D rag racing is one of the truest forms of racing. Instead, a quarter-mile is all it takes and the rush is real. Not too long ago, I did my first drag race on a real strip, and I was hooked. Overwhelmed by the lights, an announcer talking about how my car should win this race, and a car next to me bouncing on a two-step limiter over and over. In a flash of green, I bogged so hard the wheels hopped to a sound similar to hitting my engine with a baseball bat.
NHRA - National Hot Rod Association
MSHS Staging Etiquette | Modern Street HEMI Shootout
After your burnout, roll up to the line, light one bulb on the tree. Do not light the second bulb until the car in the other lane has at least lit one bulb. They can roll in and light both bulbs if you already have one lit but nobody should light both bulbs until the other car has one lit. What happens is if you light both bulbs, the other car only has a certain amount of time to get staged. I think its 10 seconds but whatever it is, its not a lot of time especially if you dont notice the other car is already up there.
Christmas tree (drag racing)
A drag race is an acceleration contest from a standing start between two vehicles over a measured distance. A drag racing event is a series of such two-vehicle, tournament-style eliminations. The losing racer in each contest is eliminated, and the winning racers continue until one remains. Each race is started by an electronic device commonly called a Christmas Tree. On each side of the Tree are six lights: a circle of small blue lights at the top — the top half for pre-staging and the bottom half for staging — three larger amber bulbs, a green bulb, and a red bulb.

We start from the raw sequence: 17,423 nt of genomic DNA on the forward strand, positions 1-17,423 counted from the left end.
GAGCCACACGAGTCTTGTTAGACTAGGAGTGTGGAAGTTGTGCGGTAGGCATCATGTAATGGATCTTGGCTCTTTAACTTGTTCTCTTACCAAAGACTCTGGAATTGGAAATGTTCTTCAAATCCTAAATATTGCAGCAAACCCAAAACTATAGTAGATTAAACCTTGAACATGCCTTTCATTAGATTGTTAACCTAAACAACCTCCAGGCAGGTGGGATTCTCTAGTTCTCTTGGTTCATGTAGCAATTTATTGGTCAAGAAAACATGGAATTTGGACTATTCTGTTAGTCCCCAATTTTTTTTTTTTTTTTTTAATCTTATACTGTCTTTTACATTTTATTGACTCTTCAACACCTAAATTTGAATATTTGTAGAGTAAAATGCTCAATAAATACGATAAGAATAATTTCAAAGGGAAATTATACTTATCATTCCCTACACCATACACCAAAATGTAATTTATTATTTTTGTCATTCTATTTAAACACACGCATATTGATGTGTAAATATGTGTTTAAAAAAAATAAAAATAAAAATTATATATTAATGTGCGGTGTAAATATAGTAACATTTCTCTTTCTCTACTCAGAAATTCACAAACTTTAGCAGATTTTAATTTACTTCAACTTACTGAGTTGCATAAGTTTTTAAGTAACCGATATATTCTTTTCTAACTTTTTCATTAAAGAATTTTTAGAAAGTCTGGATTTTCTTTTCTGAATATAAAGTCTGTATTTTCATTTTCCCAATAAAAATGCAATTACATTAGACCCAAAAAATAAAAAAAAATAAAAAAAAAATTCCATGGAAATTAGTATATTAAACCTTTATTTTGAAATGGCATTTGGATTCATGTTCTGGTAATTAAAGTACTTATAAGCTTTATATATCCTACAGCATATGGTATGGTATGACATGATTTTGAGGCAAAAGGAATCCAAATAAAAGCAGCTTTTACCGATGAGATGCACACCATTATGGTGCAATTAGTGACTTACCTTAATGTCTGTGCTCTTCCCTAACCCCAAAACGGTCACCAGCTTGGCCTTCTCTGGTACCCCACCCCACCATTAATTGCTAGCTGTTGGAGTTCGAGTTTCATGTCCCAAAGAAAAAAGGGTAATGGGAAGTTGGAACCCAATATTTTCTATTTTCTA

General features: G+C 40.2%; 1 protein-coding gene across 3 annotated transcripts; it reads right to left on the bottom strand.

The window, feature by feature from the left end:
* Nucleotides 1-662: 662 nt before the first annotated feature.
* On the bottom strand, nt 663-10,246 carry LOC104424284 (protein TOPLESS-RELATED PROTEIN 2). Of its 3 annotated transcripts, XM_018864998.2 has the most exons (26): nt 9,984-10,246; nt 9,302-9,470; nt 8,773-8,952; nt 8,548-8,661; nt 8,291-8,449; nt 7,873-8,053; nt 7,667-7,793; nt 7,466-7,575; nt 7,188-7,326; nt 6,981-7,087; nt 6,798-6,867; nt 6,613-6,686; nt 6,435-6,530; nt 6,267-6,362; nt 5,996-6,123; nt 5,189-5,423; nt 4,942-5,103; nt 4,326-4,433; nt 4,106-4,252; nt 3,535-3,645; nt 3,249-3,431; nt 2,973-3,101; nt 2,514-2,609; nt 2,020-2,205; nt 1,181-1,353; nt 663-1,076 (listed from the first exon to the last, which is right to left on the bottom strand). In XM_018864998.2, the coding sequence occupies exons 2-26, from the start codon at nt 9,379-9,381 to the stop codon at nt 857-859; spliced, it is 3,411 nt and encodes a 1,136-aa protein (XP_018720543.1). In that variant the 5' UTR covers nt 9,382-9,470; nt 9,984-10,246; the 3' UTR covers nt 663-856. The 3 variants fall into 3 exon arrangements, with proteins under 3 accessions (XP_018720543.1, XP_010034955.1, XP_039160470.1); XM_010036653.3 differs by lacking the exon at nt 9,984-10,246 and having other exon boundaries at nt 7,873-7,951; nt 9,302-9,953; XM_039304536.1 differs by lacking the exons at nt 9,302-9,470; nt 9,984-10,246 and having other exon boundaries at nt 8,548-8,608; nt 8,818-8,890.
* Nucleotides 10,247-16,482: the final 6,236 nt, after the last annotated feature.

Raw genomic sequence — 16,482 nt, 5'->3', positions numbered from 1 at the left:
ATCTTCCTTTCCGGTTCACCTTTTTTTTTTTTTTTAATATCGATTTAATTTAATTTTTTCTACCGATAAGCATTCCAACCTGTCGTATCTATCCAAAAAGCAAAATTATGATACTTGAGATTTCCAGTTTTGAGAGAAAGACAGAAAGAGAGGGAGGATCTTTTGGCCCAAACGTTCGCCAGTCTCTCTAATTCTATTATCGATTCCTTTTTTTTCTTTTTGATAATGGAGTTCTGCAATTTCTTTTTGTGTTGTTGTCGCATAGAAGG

Modern drag races are started electronically by a system known as a Christmas tree. A common Christmas tree consists of a column of seven lights for each driver or lane, as well as a set of light beams across the track itself. Each side of the column of lights is the same; from the top down, there are a blue LED light set, then three amber bulbs, then a green bulb and a red bulb. When drivers are preparing to race, they first cross the beams 7 inches behind the starting line.